Law, Debt, and Merchant Power: The Civil Courts of 18th Century Halifax

Law, Debt, and Merchant Power: The Civil Courts of 18th Century Halifax

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By James Muir
Osgoode Society for Canadian Legal History
University of Toronto Press, Scholarly Publishing Division © 2016
World Rights
304 Pages
ISBN 9781487501037
Published Sep 2016
Online discount: 25%
 $70.00    $52.50
ebook (EPUB format)
ISBN 9781487512316
Published Oct 2016
Online discount: 24%
Full purchase $70.00

In the early history of Halifax (1749-1766), debt litigation was extremely common. People from all classes frequently used litigation and its use in private matters was higher than almost all places in the British Empire in the 18th century.

In Law, Debt, and Merchant Power, James Muir offers an extensive analysis of the civil cases of the time as well as the reasons behind their frequency. Muir’s lively and detailed account of the individuals involved in litigation reveals a paradoxical society where debtors were also debt-collectors. Law, Debt, and Merchant Power demonstrates how important the law was for people in their business affairs and how they shaped it for their own ends.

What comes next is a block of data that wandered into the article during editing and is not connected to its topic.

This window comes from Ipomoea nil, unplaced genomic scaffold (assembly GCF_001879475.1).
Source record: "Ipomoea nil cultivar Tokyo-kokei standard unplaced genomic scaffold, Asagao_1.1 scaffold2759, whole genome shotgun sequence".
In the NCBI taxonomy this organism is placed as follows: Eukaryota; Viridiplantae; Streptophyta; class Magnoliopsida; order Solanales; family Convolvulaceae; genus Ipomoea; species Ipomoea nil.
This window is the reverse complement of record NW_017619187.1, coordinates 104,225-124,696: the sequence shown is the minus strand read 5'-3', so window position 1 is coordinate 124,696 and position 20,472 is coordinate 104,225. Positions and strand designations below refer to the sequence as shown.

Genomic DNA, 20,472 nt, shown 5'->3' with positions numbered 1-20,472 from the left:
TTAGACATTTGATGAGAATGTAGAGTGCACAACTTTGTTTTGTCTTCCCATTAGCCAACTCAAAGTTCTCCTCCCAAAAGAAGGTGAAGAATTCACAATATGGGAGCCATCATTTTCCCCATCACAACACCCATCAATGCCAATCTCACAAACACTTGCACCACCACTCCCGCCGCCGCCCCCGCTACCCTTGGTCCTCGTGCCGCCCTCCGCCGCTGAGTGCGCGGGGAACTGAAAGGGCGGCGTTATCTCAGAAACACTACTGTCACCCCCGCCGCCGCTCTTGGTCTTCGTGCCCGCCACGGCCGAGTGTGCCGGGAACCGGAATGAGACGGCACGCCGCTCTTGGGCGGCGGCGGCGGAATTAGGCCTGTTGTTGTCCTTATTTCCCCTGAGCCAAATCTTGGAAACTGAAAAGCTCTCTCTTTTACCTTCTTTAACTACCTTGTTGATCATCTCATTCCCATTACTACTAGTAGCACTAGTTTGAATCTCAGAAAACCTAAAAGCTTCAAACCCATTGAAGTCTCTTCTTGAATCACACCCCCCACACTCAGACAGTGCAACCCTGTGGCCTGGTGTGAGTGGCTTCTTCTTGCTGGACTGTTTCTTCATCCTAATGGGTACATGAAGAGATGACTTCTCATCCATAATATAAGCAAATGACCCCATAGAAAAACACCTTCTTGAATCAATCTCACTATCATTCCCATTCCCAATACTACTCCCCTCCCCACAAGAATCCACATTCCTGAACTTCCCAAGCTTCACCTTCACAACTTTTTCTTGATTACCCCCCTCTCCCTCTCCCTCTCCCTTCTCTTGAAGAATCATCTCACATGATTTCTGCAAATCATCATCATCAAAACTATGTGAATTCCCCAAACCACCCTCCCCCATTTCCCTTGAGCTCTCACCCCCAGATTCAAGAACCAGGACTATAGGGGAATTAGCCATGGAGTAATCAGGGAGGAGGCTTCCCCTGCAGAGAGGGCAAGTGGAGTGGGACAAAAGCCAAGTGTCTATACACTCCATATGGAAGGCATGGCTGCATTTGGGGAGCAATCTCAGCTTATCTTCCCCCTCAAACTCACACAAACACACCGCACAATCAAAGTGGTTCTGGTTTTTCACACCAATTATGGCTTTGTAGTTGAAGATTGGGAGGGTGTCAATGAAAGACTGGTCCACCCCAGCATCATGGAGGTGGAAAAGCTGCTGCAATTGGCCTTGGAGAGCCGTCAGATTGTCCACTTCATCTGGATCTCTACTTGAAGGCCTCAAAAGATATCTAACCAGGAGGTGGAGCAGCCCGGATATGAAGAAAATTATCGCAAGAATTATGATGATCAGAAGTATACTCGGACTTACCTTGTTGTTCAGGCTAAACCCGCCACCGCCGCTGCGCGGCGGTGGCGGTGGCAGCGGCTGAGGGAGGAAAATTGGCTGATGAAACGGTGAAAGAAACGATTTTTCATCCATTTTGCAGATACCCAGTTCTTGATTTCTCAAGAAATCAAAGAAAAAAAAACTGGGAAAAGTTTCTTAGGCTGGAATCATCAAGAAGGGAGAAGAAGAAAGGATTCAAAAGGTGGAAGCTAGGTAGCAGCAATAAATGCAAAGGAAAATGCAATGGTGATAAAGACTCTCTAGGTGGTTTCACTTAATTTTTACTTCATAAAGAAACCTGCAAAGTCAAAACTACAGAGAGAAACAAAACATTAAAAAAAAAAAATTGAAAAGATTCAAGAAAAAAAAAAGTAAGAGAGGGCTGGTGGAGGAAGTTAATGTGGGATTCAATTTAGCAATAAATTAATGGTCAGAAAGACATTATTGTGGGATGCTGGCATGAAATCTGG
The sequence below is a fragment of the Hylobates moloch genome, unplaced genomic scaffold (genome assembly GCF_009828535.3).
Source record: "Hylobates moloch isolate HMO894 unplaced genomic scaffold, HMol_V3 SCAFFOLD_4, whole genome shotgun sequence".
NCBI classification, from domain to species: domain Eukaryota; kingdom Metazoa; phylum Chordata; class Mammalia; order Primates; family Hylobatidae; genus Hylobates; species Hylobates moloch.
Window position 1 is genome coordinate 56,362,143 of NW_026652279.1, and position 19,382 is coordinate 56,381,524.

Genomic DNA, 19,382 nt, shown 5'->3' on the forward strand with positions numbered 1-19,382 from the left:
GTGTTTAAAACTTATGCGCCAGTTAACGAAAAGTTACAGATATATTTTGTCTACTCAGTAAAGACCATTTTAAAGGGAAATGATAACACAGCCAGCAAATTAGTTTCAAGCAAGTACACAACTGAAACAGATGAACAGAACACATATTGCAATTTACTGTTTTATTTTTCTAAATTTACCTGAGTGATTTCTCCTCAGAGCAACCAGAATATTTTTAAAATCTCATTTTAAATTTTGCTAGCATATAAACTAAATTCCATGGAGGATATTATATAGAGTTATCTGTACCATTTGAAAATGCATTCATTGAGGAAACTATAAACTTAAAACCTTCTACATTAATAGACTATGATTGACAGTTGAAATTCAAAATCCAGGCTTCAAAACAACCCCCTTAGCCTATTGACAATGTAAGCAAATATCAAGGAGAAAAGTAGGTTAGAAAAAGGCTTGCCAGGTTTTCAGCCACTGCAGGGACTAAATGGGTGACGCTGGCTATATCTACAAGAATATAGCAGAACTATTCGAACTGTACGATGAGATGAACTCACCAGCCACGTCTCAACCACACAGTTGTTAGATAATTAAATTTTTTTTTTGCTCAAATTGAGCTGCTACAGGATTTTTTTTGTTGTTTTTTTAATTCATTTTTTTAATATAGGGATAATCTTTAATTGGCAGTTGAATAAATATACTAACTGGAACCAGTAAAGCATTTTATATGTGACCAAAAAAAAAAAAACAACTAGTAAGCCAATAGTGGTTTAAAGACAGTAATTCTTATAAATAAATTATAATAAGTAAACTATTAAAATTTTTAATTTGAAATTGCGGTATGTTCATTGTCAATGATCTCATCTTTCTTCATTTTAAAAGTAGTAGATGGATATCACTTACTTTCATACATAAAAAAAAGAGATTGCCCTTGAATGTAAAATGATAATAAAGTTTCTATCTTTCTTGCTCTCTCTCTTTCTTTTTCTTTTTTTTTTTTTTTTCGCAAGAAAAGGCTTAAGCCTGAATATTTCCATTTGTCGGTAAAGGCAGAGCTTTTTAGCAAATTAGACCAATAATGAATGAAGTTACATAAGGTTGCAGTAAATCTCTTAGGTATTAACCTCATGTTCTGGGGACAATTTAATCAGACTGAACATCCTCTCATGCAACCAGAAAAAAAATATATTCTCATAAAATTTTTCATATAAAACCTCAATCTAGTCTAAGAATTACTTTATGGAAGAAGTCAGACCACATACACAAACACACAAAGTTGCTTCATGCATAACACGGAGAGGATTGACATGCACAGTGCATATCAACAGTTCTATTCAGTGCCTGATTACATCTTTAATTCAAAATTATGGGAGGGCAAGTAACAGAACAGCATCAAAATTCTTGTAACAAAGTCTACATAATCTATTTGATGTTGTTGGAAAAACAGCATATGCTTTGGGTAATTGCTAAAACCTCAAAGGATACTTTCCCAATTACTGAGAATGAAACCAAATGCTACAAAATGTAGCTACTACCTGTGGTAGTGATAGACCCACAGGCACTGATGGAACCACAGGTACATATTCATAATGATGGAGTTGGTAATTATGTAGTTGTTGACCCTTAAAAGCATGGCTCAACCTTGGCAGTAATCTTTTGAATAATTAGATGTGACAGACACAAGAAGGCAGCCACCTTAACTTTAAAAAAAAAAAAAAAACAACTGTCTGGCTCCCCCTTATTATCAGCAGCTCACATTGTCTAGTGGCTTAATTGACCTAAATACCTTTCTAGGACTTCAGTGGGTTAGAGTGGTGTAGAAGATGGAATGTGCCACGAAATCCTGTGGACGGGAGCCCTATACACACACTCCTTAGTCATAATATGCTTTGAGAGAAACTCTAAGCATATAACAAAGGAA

James Muir is an associate professor in the Department of History and Classics as well as the Faculty of Law at the University of Alberta.

Chapter 1: Introduction

Chapter 2: Halifax, a community of litigants

Chapter 3: Initiating Actions

Chapter 4: Avoiding Trial

Chapter 5: Going to Trial

Chapter 6: Ending the Action

Chapter 7: Appeals and Other Courts

Chapter 8: Conclusion

Appendix 1: Sources and Methods

Appendix 2: Interpreting Occupational and Status Data


"This book is admirably accurate about the ways the law actually worked in practice, and refreshingly careful to avoid anachronism and over-reach. Muir demonstrates an impressive knowledge of eighteenth-century judicial procedures, and he offers a persuasive analysis of colonial legal culture."

Jerry Bannister, Department of History, Dalhousie University

"Law, Debt, and Merchant Power is a path breaking analysis of how civil law was used in Halifax, Nova Scotia. Muir’s meticulous analysis of civil suits illustrates how important the law was and how bourgeois merchants shaped the administration of law to their needs."

Elizabeth Mancke, Department of History, University of New Brunswick

‘At the higher methodological level, the work both fascinates and provokes… Muir’s book is an interesting, original, and important work, part of the new wave of regional scholarship that integrates greater Nova Scotia into the history of the eighteenth-century British Atlantic.’

Barry Cahill, Acadiensis February 2017